General Anesthesia Increases Health Risks During Blood Clot Removal Surgery: Study
The findings of a new study suggests that side effects of general anesthesia (GA) may include an increased risk of health problems for stroke patients undergoing surgical procedures to remove blood clots, leading researchers to conclude that general anesthesia should be avoided “whenever possible.”
Researchers from Australia and Europe published a study in the January 2018 edition of The Lancet Neurology medical journal, which raises questions about the possible general anesthesia risks during a procedure known as endovascular thrombectomy. They conducted the study after it was noted that worse patient outcomes were seen when general anesthesia was used.
The procedure is used to treat ischemic stroke patients with large blood clots and involves the surgical removal of those blood clots. For the study, researchers looked at data on seven previous clinical trials involving 1,764 patients. The researchers looked at the outcomes of patients who underwent endovascular thrombectomy with general anesthesia, and those who underwent the procedure without general anesthesia.
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General anesthesia renders a patient completely unconscious and unable to feel pain for a medical procedure. It is usually achieved with a combination of anesthetic gas and intravenous drugs. It requires a trained anesthesiologist to apply the anesthetics and to monitor the patient’s vital signs and breathing.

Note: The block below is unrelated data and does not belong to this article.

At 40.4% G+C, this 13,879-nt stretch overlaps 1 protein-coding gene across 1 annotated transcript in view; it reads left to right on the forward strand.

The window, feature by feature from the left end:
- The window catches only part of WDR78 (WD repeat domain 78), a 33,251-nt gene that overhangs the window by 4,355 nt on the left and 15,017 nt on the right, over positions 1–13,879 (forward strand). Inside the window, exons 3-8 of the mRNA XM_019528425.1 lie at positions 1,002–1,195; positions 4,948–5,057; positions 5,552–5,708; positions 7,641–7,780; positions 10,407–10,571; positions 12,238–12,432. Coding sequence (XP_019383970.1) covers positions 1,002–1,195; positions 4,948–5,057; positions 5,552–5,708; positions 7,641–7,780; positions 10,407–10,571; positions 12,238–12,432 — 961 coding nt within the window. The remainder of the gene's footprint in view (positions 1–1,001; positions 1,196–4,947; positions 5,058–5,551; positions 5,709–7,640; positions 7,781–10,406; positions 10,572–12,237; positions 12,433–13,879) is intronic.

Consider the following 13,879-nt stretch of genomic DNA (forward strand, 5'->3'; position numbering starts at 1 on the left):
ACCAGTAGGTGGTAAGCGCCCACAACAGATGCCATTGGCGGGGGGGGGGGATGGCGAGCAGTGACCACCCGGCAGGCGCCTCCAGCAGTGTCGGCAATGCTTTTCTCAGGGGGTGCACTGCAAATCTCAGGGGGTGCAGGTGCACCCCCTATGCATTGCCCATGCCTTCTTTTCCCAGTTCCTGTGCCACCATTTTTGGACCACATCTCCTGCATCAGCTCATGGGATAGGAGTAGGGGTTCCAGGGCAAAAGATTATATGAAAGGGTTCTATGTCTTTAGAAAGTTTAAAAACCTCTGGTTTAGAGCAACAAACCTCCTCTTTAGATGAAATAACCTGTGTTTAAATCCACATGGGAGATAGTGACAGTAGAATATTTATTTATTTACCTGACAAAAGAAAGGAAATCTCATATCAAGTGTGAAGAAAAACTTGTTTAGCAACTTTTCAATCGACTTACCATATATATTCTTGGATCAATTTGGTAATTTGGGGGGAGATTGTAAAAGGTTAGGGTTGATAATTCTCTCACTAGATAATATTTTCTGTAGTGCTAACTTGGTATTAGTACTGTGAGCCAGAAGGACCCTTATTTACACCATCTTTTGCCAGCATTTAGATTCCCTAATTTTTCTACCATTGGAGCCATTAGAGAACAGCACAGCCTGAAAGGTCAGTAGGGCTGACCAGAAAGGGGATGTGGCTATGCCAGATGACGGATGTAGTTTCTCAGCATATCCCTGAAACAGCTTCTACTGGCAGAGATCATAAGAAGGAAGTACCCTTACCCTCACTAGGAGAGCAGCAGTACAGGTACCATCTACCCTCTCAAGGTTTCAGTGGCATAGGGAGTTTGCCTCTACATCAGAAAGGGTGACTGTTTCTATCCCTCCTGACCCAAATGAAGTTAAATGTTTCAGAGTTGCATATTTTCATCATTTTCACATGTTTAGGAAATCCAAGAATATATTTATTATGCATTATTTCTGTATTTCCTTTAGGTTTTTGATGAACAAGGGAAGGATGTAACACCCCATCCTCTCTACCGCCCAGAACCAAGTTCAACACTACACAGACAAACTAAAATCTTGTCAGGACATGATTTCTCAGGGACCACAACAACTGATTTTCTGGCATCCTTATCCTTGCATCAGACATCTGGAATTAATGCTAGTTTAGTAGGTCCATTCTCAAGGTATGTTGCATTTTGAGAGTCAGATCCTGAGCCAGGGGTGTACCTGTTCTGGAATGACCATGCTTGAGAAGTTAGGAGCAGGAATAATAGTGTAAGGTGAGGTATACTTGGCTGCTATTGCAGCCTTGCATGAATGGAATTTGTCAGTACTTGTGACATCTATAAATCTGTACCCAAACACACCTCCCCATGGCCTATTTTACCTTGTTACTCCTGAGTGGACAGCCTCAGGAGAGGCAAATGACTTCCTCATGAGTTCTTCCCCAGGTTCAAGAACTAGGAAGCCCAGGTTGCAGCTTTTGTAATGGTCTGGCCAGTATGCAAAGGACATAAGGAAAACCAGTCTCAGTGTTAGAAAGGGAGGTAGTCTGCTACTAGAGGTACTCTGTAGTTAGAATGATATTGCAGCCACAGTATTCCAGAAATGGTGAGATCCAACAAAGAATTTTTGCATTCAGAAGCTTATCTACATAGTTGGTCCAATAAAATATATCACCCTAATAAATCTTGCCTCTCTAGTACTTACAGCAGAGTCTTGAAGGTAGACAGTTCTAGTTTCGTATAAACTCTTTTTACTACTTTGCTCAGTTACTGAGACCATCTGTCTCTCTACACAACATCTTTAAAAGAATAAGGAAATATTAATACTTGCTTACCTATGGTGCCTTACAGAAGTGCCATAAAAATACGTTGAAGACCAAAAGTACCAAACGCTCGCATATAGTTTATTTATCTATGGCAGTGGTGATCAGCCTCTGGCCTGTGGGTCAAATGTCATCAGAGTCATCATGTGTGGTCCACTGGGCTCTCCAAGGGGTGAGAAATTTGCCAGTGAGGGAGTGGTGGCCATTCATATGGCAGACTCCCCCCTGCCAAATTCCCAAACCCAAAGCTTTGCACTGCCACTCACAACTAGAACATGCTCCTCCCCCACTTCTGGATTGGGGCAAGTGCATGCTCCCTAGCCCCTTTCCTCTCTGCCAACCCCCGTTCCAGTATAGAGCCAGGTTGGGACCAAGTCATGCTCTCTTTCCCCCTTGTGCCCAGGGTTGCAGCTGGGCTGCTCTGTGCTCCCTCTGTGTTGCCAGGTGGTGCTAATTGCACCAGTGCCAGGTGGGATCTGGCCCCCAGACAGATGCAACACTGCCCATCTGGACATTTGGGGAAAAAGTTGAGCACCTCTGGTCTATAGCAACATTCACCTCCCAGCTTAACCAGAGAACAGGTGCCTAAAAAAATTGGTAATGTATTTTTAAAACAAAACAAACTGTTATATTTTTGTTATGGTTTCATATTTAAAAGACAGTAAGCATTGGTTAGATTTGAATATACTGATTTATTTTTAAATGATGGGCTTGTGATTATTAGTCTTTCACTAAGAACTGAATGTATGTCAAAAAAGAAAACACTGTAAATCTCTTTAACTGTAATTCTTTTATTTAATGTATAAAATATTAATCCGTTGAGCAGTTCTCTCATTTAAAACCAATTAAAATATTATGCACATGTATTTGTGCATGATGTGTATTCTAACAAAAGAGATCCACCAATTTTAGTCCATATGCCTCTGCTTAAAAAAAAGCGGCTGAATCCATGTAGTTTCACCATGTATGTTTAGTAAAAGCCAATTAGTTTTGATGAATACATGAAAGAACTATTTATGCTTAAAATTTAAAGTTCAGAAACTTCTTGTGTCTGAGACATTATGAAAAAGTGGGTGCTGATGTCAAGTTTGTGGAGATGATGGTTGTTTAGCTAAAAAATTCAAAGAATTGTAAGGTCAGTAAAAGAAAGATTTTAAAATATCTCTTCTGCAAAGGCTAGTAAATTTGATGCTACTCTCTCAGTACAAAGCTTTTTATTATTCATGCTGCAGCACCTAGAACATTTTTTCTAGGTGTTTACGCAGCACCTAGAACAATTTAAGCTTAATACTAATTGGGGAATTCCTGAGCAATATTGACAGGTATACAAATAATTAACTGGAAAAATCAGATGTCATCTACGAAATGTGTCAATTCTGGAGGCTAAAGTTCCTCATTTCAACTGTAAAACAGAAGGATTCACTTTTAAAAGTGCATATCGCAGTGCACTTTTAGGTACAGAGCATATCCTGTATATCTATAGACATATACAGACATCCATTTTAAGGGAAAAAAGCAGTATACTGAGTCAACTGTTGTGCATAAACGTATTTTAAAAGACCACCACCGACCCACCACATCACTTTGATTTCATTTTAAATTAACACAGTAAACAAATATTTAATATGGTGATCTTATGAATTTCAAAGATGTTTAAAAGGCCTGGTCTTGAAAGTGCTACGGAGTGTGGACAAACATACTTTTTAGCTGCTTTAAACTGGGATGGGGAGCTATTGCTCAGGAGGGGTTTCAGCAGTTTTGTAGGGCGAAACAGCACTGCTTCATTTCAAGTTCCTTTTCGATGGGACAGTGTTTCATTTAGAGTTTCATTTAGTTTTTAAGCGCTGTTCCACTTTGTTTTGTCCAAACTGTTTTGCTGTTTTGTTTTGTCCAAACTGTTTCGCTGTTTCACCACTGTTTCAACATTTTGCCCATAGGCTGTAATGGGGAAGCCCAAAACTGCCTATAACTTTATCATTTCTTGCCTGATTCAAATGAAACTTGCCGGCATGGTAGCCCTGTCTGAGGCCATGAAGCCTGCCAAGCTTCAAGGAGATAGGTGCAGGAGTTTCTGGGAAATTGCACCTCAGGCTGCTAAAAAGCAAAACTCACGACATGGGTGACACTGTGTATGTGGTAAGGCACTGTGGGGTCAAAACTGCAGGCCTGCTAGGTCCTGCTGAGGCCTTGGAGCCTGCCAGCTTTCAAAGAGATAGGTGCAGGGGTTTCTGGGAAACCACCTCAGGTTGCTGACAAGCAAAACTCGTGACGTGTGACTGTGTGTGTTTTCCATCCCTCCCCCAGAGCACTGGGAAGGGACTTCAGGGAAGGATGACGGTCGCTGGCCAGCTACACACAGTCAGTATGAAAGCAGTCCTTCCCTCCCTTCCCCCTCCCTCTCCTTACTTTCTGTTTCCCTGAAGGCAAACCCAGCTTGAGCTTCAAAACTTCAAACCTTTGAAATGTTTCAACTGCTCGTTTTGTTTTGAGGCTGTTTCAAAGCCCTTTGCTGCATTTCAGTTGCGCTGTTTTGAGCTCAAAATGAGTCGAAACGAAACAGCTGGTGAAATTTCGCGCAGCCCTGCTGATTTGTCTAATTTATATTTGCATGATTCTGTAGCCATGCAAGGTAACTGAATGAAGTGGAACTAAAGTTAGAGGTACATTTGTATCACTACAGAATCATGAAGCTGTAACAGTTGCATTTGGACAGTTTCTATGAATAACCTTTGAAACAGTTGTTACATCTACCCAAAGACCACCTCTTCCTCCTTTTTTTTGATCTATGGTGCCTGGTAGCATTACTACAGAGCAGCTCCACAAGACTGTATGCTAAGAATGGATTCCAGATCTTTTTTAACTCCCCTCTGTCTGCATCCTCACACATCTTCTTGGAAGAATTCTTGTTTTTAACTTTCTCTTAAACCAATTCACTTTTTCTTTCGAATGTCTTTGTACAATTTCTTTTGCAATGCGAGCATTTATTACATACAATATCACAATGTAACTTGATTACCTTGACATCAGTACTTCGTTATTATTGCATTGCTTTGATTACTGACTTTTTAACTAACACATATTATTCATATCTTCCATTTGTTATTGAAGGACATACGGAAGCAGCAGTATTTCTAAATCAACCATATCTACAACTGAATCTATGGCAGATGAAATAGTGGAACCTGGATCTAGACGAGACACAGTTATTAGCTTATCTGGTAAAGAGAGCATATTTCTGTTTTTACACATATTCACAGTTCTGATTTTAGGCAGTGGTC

According to the findings, outcomes were 53% better for the patients who did not receive general anesthesia than those who did. In both cases, endovascular thrombectomy resulted in better outcomes than standard care, regardless of the use of general anesthesia, the researchers noted.
“Worse outcomes after endovascular thrombectomy were associated with GA, after adjustment for baseline prognostic variables,” the researchers concluded. “These data support avoidance of GA whenever possible.”
Researchers noted that patients receiving general anesthesia tended to be younger, and there was a shorter delay between the stroke and the procedure than those patients who did not receive general anesthesia.
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